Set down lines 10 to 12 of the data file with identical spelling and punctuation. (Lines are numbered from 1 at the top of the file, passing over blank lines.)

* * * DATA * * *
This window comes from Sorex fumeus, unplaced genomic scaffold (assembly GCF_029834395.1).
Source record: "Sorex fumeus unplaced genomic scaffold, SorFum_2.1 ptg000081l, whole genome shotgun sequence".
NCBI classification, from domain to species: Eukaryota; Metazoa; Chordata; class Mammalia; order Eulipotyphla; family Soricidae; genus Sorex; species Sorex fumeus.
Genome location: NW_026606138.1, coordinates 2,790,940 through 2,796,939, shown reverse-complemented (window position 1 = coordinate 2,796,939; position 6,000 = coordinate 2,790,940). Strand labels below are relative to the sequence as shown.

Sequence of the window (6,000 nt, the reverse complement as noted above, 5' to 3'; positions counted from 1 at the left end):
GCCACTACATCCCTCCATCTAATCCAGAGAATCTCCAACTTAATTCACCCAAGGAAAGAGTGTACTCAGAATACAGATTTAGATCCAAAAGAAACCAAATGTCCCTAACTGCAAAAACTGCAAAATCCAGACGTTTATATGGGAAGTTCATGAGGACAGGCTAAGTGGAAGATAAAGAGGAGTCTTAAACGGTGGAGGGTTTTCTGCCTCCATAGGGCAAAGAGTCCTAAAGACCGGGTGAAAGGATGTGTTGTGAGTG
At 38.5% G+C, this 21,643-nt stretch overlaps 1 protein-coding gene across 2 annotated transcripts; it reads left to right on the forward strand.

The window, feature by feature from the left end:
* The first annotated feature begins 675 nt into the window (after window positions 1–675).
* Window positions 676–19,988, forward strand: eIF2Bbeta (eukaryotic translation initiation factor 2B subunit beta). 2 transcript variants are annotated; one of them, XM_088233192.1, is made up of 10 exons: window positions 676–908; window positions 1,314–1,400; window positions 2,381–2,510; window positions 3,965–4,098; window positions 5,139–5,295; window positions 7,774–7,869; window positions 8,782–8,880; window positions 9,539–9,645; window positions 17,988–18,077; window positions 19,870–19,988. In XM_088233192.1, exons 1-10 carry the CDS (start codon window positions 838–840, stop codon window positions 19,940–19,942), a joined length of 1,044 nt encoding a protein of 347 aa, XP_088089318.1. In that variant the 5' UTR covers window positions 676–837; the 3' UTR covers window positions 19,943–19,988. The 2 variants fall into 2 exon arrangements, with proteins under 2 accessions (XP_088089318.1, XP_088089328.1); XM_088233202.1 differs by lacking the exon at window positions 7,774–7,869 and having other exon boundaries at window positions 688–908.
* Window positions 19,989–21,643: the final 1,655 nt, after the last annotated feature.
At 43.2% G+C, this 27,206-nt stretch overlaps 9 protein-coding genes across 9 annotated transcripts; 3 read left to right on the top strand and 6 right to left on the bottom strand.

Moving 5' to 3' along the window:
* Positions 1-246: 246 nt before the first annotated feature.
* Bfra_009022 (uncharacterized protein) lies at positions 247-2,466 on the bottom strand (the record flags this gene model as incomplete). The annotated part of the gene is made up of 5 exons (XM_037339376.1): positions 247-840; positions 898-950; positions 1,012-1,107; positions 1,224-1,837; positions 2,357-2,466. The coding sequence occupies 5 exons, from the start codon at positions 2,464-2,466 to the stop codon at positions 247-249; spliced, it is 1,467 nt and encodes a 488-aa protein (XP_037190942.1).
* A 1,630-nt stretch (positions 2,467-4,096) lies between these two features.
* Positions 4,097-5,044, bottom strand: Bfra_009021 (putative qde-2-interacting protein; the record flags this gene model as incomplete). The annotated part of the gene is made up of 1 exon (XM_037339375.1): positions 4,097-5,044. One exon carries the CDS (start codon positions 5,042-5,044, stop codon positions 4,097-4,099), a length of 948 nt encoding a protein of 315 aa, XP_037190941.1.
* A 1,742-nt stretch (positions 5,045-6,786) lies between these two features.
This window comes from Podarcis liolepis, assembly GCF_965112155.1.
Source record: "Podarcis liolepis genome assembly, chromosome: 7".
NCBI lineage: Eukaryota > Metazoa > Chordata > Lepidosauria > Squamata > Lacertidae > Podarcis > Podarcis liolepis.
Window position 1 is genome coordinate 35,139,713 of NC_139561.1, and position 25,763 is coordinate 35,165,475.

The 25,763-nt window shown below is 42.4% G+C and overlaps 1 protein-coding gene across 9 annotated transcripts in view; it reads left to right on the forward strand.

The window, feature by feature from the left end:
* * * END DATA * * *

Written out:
* Window positions 676–19,988, forward strand: eIF2Bbeta (eukaryotic translation initiation factor 2B subunit beta). 2 transcript variants are annotated; one of them, XM_088233192.1, is made up of 10 exons: window positions 676–908; window positions 1,314–1,400; window positions 2,381–2,510; window positions 3,965–4,098; window positions 5,139–5,295; window positions 7,774–7,869; window positions 8,782–8,880; window positions 9,539–9,645; window positions 17,988–18,077; window positions 19,870–19,988. In XM_088233192.1, exons 1-10 carry the CDS (start codon window positions 838–840, stop codon window positions 19,940–19,942), a joined length of 1,044 nt encoding a protein of 347 aa, XP_088089318.1. In that variant the 5' UTR covers window positions 676–837; the 3' UTR covers window positions 19,943–19,988. The 2 variants fall into 2 exon arrangements, with proteins under 2 accessions (XP_088089318.1, XP_088089328.1); XM_088233202.1 differs by lacking the exon at window positions 7,774–7,869 and having other exon boundaries at window positions 688–908.
* Window positions 19,989–21,643: the final 1,655 nt, after the last annotated feature.
At 43.2% G+C, this 27,206-nt stretch overlaps 9 protein-coding genes across 9 annotated transcripts; 3 read left to right on the top strand and 6 right to left on the bottom strand.